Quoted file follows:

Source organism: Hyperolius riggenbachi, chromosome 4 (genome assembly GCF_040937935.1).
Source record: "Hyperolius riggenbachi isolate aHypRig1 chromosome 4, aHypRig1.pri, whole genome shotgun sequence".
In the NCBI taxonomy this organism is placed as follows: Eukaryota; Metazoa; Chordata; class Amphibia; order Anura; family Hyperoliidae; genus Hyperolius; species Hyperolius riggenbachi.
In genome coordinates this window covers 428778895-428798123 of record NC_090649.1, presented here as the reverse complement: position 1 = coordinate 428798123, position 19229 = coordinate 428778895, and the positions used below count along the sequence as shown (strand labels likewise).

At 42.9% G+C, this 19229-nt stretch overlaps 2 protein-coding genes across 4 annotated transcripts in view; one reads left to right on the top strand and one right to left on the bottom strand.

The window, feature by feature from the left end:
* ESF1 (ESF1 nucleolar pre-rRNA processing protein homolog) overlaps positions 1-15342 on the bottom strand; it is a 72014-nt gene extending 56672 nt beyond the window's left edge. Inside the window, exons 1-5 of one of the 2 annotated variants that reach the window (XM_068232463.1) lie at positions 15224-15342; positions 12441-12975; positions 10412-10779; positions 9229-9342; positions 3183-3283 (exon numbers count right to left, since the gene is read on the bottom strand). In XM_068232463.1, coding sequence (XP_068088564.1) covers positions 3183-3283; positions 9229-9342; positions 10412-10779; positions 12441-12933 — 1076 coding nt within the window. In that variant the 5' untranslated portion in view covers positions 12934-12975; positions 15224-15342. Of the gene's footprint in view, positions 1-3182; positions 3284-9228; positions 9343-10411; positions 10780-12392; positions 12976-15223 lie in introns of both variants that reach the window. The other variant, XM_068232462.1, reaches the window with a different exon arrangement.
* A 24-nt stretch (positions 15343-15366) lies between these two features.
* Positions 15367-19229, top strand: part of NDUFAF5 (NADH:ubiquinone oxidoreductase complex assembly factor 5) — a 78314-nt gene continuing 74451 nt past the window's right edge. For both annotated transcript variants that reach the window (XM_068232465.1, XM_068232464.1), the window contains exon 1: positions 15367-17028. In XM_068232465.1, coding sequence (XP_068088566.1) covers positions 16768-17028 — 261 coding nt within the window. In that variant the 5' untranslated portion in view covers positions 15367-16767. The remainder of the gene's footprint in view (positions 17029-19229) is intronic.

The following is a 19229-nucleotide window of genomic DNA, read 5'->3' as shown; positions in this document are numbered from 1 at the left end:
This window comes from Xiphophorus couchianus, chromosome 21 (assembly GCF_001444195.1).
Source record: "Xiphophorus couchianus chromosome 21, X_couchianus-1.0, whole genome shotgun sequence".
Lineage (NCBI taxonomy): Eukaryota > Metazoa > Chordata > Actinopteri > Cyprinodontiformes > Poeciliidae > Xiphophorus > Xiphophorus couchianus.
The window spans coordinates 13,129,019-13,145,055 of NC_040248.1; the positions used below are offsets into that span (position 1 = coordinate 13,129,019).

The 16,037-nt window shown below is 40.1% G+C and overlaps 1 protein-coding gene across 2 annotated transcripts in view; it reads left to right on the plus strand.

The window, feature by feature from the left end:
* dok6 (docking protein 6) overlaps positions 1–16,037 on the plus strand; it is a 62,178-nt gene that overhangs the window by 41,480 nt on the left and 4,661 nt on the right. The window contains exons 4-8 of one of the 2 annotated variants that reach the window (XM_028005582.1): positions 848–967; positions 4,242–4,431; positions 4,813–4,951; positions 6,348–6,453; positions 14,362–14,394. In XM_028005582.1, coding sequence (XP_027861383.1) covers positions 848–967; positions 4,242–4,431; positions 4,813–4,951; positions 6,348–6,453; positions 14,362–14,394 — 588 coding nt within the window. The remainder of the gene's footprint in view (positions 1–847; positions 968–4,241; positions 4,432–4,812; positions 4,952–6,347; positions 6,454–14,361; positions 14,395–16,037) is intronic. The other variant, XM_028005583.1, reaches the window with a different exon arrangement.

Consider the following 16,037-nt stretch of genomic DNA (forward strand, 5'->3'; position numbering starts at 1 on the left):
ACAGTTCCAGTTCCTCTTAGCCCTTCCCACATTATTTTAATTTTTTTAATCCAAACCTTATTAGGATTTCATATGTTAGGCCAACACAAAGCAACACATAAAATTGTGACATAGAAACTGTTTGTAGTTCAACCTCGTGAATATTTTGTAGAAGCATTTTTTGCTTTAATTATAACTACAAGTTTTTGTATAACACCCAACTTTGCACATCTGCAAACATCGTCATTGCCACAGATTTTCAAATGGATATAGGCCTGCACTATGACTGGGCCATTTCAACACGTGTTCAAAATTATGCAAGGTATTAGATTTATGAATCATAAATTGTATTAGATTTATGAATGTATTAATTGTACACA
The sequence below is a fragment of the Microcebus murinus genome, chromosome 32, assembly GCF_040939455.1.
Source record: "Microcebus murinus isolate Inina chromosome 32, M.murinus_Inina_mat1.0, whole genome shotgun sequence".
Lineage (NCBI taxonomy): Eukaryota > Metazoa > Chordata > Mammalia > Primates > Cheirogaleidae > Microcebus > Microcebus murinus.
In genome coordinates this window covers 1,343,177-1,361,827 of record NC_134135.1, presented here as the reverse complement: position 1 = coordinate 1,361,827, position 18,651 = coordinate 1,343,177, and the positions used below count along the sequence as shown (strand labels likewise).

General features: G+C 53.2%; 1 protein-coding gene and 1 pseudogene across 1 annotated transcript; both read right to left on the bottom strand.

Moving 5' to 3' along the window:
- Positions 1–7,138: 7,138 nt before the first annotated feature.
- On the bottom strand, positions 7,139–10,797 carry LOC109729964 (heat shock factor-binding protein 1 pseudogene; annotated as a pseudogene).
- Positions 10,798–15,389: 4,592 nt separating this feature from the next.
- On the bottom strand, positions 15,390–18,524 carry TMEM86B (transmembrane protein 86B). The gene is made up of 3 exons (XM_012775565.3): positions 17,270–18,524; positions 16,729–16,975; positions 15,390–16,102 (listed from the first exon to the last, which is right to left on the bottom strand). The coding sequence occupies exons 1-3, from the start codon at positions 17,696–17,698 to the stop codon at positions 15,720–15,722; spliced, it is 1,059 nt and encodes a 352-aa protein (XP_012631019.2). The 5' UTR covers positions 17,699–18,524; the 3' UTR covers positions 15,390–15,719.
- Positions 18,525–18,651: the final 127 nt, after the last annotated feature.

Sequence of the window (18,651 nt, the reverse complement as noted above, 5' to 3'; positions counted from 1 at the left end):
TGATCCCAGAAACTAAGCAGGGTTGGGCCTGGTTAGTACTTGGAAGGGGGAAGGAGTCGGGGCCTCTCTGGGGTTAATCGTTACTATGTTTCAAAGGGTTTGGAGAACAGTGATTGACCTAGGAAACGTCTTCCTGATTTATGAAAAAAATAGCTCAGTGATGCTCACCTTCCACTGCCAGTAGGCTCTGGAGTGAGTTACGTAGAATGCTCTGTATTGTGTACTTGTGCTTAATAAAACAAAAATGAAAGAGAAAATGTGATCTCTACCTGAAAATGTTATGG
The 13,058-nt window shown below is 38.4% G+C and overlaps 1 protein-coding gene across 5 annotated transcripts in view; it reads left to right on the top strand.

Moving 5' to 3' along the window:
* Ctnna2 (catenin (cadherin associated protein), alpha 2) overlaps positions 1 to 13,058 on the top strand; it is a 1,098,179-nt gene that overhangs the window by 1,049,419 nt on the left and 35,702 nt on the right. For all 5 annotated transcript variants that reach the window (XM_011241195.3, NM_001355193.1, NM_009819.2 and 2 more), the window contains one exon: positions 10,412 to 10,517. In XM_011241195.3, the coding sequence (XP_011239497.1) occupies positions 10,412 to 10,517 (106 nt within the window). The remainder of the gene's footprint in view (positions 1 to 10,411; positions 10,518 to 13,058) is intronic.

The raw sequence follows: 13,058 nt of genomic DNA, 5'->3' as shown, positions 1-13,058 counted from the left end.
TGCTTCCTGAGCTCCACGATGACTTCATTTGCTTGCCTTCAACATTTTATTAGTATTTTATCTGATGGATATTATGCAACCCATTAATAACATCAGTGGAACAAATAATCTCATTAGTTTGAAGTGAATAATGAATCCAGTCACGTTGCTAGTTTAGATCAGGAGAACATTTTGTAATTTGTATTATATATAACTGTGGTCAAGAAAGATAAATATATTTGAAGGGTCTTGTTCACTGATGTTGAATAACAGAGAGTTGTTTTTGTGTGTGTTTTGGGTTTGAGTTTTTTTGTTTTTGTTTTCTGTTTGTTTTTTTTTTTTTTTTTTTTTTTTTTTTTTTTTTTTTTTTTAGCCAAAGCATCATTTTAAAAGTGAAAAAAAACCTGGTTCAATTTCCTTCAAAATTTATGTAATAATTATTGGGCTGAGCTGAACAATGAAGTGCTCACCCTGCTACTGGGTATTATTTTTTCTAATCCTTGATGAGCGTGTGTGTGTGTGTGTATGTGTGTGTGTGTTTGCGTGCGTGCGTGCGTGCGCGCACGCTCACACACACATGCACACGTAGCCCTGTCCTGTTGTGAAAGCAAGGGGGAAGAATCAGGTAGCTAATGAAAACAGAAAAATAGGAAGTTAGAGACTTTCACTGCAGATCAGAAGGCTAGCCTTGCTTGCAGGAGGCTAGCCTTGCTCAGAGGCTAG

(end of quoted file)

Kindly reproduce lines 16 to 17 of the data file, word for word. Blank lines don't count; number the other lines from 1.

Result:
The window, feature by feature from the left end:
* dok6 (docking protein 6) overlaps positions 1–16,037 on the plus strand; it is a 62,178-nt gene that overhangs the window by 41,480 nt on the left and 4,661 nt on the right. The window contains exons 4-8 of one of the 2 annotated variants that reach the window (XM_028005582.1): positions 848–967; positions 4,242–4,431; positions 4,813–4,951; positions 6,348–6,453; positions 14,362–14,394. In XM_028005582.1, coding sequence (XP_027861383.1) covers positions 848–967; positions 4,242–4,431; positions 4,813–4,951; positions 6,348–6,453; positions 14,362–14,394 — 588 coding nt within the window. The remainder of the gene's footprint in view (positions 1–847; positions 968–4,241; positions 4,432–4,812; positions 4,952–6,347; positions 6,454–14,361; positions 14,395–16,037) is intronic. The other variant, XM_028005583.1, reaches the window with a different exon arrangement.